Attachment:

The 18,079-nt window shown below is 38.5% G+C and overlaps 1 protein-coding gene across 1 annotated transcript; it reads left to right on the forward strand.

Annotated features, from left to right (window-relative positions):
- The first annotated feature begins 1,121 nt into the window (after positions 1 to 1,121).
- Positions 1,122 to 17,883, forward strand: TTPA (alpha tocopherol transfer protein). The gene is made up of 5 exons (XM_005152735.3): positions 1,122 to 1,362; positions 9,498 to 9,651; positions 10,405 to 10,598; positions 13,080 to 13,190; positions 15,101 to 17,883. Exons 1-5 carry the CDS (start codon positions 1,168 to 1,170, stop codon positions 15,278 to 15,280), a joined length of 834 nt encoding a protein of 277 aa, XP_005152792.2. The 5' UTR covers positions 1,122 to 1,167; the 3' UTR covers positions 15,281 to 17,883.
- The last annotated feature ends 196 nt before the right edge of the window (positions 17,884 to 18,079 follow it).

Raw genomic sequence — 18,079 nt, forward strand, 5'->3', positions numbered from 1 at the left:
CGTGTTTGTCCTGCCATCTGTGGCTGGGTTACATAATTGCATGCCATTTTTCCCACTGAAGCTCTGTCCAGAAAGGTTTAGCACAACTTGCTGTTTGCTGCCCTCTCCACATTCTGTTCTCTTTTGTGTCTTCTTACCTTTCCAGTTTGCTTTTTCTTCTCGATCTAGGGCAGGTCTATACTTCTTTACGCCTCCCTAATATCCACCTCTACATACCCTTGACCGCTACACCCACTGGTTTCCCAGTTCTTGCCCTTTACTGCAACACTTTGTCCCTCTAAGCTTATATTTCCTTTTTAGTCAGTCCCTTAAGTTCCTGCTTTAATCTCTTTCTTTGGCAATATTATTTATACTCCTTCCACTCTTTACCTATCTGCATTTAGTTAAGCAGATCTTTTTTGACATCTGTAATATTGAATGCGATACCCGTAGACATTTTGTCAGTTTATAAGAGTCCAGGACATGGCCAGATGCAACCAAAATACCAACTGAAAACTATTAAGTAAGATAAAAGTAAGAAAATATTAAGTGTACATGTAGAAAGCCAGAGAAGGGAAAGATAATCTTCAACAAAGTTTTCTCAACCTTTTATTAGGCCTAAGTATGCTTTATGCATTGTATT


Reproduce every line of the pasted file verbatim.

The 18,079-nt window shown below is 38.5% G+C and overlaps 1 protein-coding gene across 1 annotated transcript; it reads left to right on the forward strand.

Annotated features, from left to right (window-relative positions):
- The first annotated feature begins 1,121 nt into the window (after positions 1 to 1,121).
- Positions 1,122 to 17,883, forward strand: TTPA (alpha tocopherol transfer protein). The gene is made up of 5 exons (XM_005152735.3): positions 1,122 to 1,362; positions 9,498 to 9,651; positions 10,405 to 10,598; positions 13,080 to 13,190; positions 15,101 to 17,883. Exons 1-5 carry the CDS (start codon positions 1,168 to 1,170, stop codon positions 15,278 to 15,280), a joined length of 834 nt encoding a protein of 277 aa, XP_005152792.2. The 5' UTR covers positions 1,122 to 1,167; the 3' UTR covers positions 15,281 to 17,883.
- The last annotated feature ends 196 nt before the right edge of the window (positions 17,884 to 18,079 follow it).

Raw genomic sequence — 18,079 nt, forward strand, 5'->3', positions numbered from 1 at the left:
CGTGTTTGTCCTGCCATCTGTGGCTGGGTTACATAATTGCATGCCATTTTTCCCACTGAAGCTCTGTCCAGAAAGGTTTAGCACAACTTGCTGTTTGCTGCCCTCTCCACATTCTGTTCTCTTTTGTGTCTTCTTACCTTTCCAGTTTGCTTTTTCTTCTCGATCTAGGGCAGGTCTATACTTCTTTACGCCTCCCTAATATCCACCTCTACATACCCTTGACCGCTACACCCACTGGTTTCCCAGTTCTTGCCCTTTACTGCAACACTTTGTCCCTCTAAGCTTATATTTCCTTTTTAGTCAGTCCCTTAAGTTCCTGCTTTAATCTCTTTCTTTGGCAATATTATTTATACTCCTTCCACTCTTTACCTATCTGCATTTAGTTAAGCAGATCTTTTTTGACATCTGTAATATTGAATGCGATACCCGTAGACATTTTGTCAGTTTATAAGAGTCCAGGACATGGCCAGATGCAACCAAAATACCAACTGAAAACTATTAAGTAAGATAAAAGTAAGAAAATATTAAGTGTACATGTAGAAAGCCAGAGAAGGGAAAGATAATCTTCAACAAAGTTTTCTCAACCTTTTATTAGGCCTAAGTATGCTTTATGCATTGTATT